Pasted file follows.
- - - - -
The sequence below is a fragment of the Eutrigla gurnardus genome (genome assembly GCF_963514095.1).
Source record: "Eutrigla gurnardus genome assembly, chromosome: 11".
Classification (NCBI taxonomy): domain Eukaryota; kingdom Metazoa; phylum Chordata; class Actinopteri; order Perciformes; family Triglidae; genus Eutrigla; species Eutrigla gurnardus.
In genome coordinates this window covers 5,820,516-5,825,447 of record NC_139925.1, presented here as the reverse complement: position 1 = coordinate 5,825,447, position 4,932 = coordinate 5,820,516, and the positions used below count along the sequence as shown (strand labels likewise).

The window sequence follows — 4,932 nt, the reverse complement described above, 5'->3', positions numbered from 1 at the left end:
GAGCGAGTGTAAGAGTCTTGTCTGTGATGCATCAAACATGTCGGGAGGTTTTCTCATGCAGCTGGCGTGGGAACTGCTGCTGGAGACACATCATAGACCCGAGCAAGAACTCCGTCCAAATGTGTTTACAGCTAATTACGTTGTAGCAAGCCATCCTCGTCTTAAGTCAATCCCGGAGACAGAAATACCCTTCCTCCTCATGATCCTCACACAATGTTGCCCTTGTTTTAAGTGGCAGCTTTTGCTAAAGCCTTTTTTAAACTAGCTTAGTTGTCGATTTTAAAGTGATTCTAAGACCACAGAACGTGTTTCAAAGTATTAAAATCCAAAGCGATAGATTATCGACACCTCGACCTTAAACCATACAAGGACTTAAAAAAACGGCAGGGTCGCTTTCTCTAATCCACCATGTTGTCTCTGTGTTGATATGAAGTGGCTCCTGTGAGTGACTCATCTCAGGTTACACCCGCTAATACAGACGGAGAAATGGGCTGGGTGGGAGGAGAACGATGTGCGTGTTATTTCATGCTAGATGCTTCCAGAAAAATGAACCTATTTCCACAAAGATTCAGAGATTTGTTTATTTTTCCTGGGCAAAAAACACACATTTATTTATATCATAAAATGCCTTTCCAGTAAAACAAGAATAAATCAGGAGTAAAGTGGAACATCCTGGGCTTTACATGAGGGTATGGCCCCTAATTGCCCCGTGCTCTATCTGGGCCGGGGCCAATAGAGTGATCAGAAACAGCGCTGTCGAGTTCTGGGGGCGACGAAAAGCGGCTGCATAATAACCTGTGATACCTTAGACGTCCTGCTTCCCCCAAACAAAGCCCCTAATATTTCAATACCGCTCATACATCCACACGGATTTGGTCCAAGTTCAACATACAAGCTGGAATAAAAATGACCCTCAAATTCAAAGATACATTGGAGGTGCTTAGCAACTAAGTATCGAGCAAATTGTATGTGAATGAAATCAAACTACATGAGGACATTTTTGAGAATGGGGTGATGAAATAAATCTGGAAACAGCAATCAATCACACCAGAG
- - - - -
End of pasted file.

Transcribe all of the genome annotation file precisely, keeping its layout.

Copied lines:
The sequence below is a fragment of the Eutrigla gurnardus genome (genome assembly GCF_963514095.1).
Source record: "Eutrigla gurnardus genome assembly, chromosome: 11".
Classification (NCBI taxonomy): domain Eukaryota; kingdom Metazoa; phylum Chordata; class Actinopteri; order Perciformes; family Triglidae; genus Eutrigla; species Eutrigla gurnardus.
In genome coordinates this window covers 5,820,516-5,825,447 of record NC_139925.1, presented here as the reverse complement: position 1 = coordinate 5,825,447, position 4,932 = coordinate 5,820,516, and the positions used below count along the sequence as shown (strand labels likewise).

The window sequence follows — 4,932 nt, the reverse complement described above, 5'->3', positions numbered from 1 at the left end:
GAGCGAGTGTAAGAGTCTTGTCTGTGATGCATCAAACATGTCGGGAGGTTTTCTCATGCAGCTGGCGTGGGAACTGCTGCTGGAGACACATCATAGACCCGAGCAAGAACTCCGTCCAAATGTGTTTACAGCTAATTACGTTGTAGCAAGCCATCCTCGTCTTAAGTCAATCCCGGAGACAGAAATACCCTTCCTCCTCATGATCCTCACACAATGTTGCCCTTGTTTTAAGTGGCAGCTTTTGCTAAAGCCTTTTTTAAACTAGCTTAGTTGTCGATTTTAAAGTGATTCTAAGACCACAGAACGTGTTTCAAAGTATTAAAATCCAAAGCGATAGATTATCGACACCTCGACCTTAAACCATACAAGGACTTAAAAAAACGGCAGGGTCGCTTTCTCTAATCCACCATGTTGTCTCTGTGTTGATATGAAGTGGCTCCTGTGAGTGACTCATCTCAGGTTACACCCGCTAATACAGACGGAGAAATGGGCTGGGTGGGAGGAGAACGATGTGCGTGTTATTTCATGCTAGATGCTTCCAGAAAAATGAACCTATTTCCACAAAGATTCAGAGATTTGTTTATTTTTCCTGGGCAAAAAACACACATTTATTTATATCATAAAATGCCTTTCCAGTAAAACAAGAATAAATCAGGAGTAAAGTGGAACATCCTGGGCTTTACATGAGGGTATGGCCCCTAATTGCCCCGTGCTCTATCTGGGCCGGGGCCAATAGAGTGATCAGAAACAGCGCTGTCGAGTTCTGGGGGCGACGAAAAGCGGCTGCATAATAACCTGTGATACCTTAGACGTCCTGCTTCCCCCAAACAAAGCCCCTAATATTTCAATACCGCTCATACATCCACACGGATTTGGTCCAAGTTCAACATACAAGCTGGAATAAAAATGACCCTCAAATTCAAAGATACATTGGAGGTGCTTAGCAACTAAGTATCGAGCAAATTGTATGTGAATGAAATCAAACTACATGAGGACATTTTTGAGAATGGGGTGATGAAATAAATCTGGAAACAGCAATCAATCACACCAGAG